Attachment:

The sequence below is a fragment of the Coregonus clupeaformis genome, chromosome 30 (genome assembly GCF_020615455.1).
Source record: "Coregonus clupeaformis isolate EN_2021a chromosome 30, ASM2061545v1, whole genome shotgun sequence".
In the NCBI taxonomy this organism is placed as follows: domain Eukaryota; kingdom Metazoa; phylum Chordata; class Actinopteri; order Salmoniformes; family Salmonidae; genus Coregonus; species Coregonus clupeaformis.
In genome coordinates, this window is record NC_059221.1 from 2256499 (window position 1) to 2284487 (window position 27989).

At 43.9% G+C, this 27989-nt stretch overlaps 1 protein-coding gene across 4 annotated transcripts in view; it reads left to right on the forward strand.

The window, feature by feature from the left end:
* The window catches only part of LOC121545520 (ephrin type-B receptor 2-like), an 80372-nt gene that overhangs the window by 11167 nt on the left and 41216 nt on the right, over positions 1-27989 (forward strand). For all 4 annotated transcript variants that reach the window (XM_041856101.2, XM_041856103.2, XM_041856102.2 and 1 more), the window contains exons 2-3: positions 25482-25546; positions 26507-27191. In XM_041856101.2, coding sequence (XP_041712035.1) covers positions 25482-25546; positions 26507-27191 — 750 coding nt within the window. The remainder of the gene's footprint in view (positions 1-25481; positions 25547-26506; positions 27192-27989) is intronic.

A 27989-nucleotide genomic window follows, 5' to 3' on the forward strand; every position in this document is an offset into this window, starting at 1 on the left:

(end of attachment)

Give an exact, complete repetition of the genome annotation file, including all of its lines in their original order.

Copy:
The sequence below is a fragment of the Coregonus clupeaformis genome, chromosome 30 (genome assembly GCF_020615455.1).
Source record: "Coregonus clupeaformis isolate EN_2021a chromosome 30, ASM2061545v1, whole genome shotgun sequence".
In the NCBI taxonomy this organism is placed as follows: domain Eukaryota; kingdom Metazoa; phylum Chordata; class Actinopteri; order Salmoniformes; family Salmonidae; genus Coregonus; species Coregonus clupeaformis.
In genome coordinates, this window is record NC_059221.1 from 2256499 (window position 1) to 2284487 (window position 27989).

At 43.9% G+C, this 27989-nt stretch overlaps 1 protein-coding gene across 4 annotated transcripts in view; it reads left to right on the forward strand.

The window, feature by feature from the left end:
* The window catches only part of LOC121545520 (ephrin type-B receptor 2-like), an 80372-nt gene that overhangs the window by 11167 nt on the left and 41216 nt on the right, over positions 1-27989 (forward strand). For all 4 annotated transcript variants that reach the window (XM_041856101.2, XM_041856103.2, XM_041856102.2 and 1 more), the window contains exons 2-3: positions 25482-25546; positions 26507-27191. In XM_041856101.2, coding sequence (XP_041712035.1) covers positions 25482-25546; positions 26507-27191 — 750 coding nt within the window. The remainder of the gene's footprint in view (positions 1-25481; positions 25547-26506; positions 27192-27989) is intronic.

A 27989-nucleotide genomic window follows, 5' to 3' on the forward strand; every position in this document is an offset into this window, starting at 1 on the left: